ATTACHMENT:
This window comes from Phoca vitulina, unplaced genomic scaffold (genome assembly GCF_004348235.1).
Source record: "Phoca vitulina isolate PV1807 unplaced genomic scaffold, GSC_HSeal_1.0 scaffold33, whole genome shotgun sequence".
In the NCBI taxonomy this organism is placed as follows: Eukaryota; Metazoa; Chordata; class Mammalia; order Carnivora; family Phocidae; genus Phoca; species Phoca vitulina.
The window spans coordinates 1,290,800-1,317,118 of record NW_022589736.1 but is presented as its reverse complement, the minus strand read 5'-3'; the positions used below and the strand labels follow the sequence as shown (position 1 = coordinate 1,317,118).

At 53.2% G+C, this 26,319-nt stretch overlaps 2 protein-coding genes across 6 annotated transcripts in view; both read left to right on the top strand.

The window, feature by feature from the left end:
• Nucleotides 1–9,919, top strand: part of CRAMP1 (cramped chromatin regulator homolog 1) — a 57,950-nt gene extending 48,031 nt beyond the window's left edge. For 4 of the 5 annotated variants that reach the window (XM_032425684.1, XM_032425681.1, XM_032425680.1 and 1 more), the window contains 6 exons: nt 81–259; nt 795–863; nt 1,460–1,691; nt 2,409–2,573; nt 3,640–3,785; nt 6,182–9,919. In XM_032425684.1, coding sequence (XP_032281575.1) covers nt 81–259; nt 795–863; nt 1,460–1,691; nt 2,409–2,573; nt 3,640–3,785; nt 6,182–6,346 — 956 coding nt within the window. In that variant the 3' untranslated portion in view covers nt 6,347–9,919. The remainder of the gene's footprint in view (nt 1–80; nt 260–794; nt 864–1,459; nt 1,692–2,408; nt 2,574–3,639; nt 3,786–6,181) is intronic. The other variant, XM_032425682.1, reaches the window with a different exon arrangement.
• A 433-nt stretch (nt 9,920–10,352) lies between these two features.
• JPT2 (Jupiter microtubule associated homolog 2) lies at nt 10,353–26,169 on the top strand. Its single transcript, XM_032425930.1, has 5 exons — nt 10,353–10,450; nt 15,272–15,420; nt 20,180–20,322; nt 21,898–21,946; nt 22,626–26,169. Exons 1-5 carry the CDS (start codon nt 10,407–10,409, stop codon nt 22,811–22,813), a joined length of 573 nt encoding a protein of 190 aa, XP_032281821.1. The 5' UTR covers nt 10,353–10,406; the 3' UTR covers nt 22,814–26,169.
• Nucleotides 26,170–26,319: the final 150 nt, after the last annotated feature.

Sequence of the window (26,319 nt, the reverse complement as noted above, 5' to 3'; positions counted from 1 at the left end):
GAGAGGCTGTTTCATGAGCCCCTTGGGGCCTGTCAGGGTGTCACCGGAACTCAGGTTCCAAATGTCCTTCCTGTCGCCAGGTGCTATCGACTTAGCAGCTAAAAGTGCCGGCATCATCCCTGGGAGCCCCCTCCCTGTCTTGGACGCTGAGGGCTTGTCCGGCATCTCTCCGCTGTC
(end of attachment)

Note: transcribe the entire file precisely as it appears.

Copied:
This window comes from Phoca vitulina, unplaced genomic scaffold (genome assembly GCF_004348235.1).
Source record: "Phoca vitulina isolate PV1807 unplaced genomic scaffold, GSC_HSeal_1.0 scaffold33, whole genome shotgun sequence".
In the NCBI taxonomy this organism is placed as follows: Eukaryota; Metazoa; Chordata; class Mammalia; order Carnivora; family Phocidae; genus Phoca; species Phoca vitulina.
The window spans coordinates 1,290,800-1,317,118 of record NW_022589736.1 but is presented as its reverse complement, the minus strand read 5'-3'; the positions used below and the strand labels follow the sequence as shown (position 1 = coordinate 1,317,118).

At 53.2% G+C, this 26,319-nt stretch overlaps 2 protein-coding genes across 6 annotated transcripts in view; both read left to right on the top strand.

The window, feature by feature from the left end:
• Nucleotides 1–9,919, top strand: part of CRAMP1 (cramped chromatin regulator homolog 1) — a 57,950-nt gene extending 48,031 nt beyond the window's left edge. For 4 of the 5 annotated variants that reach the window (XM_032425684.1, XM_032425681.1, XM_032425680.1 and 1 more), the window contains 6 exons: nt 81–259; nt 795–863; nt 1,460–1,691; nt 2,409–2,573; nt 3,640–3,785; nt 6,182–9,919. In XM_032425684.1, coding sequence (XP_032281575.1) covers nt 81–259; nt 795–863; nt 1,460–1,691; nt 2,409–2,573; nt 3,640–3,785; nt 6,182–6,346 — 956 coding nt within the window. In that variant the 3' untranslated portion in view covers nt 6,347–9,919. The remainder of the gene's footprint in view (nt 1–80; nt 260–794; nt 864–1,459; nt 1,692–2,408; nt 2,574–3,639; nt 3,786–6,181) is intronic. The other variant, XM_032425682.1, reaches the window with a different exon arrangement.
• A 433-nt stretch (nt 9,920–10,352) lies between these two features.
• JPT2 (Jupiter microtubule associated homolog 2) lies at nt 10,353–26,169 on the top strand. Its single transcript, XM_032425930.1, has 5 exons — nt 10,353–10,450; nt 15,272–15,420; nt 20,180–20,322; nt 21,898–21,946; nt 22,626–26,169. Exons 1-5 carry the CDS (start codon nt 10,407–10,409, stop codon nt 22,811–22,813), a joined length of 573 nt encoding a protein of 190 aa, XP_032281821.1. The 5' UTR covers nt 10,353–10,406; the 3' UTR covers nt 22,814–26,169.
• Nucleotides 26,170–26,319: the final 150 nt, after the last annotated feature.

Sequence of the window (26,319 nt, the reverse complement as noted above, 5' to 3'; positions counted from 1 at the left end):
GAGAGGCTGTTTCATGAGCCCCTTGGGGCCTGTCAGGGTGTCACCGGAACTCAGGTTCCAAATGTCCTTCCTGTCGCCAGGTGCTATCGACTTAGCAGCTAAAAGTGCCGGCATCATCCCTGGGAGCCCCCTCCCTGTCTTGGACGCTGAGGGCTTGTCCGGCATCTCTCCGCTGTC